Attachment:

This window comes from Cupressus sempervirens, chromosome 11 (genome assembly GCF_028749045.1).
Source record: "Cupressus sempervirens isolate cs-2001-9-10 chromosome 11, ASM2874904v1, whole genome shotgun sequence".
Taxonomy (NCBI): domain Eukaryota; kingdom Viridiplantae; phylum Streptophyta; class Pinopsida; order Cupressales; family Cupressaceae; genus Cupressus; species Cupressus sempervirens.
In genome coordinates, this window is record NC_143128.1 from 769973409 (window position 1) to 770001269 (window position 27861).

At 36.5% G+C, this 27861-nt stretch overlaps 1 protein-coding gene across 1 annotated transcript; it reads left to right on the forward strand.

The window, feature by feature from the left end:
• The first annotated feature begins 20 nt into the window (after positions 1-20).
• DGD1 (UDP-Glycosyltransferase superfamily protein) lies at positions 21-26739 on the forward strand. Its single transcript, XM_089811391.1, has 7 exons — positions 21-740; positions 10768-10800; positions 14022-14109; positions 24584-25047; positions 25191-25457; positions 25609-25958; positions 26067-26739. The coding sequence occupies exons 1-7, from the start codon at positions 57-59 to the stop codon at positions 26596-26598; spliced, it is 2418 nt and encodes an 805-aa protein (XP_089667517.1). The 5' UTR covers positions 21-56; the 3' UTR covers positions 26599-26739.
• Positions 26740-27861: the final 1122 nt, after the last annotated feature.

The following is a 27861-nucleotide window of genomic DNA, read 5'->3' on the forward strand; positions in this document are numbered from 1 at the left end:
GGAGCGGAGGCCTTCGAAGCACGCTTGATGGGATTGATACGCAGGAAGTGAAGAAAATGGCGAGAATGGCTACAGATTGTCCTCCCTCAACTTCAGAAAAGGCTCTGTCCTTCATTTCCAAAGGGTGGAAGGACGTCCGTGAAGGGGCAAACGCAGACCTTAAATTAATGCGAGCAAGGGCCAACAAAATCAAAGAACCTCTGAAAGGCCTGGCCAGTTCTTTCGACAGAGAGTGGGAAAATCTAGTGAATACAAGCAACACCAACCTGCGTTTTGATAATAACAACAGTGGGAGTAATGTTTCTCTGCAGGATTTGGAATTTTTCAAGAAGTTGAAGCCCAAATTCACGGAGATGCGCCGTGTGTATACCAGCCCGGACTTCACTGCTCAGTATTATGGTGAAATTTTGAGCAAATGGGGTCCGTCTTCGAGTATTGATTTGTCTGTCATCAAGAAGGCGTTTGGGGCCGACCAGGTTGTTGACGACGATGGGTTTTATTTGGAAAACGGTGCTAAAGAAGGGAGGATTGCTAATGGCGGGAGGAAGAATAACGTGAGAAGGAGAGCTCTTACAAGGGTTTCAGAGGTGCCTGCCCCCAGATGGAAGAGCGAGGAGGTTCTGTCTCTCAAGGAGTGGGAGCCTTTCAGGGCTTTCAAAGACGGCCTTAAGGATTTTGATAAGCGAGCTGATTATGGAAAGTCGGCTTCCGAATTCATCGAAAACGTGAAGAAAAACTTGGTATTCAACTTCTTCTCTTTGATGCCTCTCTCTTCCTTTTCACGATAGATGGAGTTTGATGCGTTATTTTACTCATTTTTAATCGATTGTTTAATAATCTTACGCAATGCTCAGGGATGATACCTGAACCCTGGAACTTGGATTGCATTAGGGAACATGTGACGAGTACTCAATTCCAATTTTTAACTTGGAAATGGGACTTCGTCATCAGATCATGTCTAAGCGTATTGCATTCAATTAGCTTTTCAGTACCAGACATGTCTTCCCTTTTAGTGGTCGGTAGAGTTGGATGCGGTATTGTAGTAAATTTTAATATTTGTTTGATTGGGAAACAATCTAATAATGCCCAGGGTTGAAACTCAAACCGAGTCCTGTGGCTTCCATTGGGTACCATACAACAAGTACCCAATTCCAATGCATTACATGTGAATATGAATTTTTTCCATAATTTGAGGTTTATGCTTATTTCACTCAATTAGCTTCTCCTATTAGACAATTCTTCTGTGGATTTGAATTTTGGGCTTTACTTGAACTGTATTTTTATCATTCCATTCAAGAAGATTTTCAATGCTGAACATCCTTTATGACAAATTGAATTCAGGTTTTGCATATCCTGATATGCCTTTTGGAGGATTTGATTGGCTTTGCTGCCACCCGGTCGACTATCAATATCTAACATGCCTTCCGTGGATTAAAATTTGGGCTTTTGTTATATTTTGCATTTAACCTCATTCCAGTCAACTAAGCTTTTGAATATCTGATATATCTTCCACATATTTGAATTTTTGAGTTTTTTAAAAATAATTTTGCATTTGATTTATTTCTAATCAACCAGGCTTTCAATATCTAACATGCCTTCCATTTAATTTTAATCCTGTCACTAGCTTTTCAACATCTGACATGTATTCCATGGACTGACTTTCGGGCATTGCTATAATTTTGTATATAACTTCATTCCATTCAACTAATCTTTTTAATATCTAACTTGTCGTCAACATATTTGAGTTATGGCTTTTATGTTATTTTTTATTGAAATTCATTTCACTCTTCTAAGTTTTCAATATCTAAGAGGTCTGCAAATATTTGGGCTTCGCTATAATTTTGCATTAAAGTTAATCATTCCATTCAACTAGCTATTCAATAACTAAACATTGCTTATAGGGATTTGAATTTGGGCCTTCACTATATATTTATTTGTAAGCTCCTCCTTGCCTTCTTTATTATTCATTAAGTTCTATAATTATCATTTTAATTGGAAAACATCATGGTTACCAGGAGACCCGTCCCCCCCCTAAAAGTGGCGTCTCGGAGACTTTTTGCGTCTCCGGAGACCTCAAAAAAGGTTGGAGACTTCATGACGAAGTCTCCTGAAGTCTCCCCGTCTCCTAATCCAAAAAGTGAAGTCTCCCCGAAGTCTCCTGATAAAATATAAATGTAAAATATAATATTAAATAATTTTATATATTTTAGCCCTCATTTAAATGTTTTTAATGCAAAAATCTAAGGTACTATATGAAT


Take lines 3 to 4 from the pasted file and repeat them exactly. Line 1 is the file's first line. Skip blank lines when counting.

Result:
Taxonomy (NCBI): domain Eukaryota; kingdom Viridiplantae; phylum Streptophyta; class Pinopsida; order Cupressales; family Cupressaceae; genus Cupressus; species Cupressus sempervirens.
In genome coordinates, this window is record NC_143128.1 from 769973409 (window position 1) to 770001269 (window position 27861).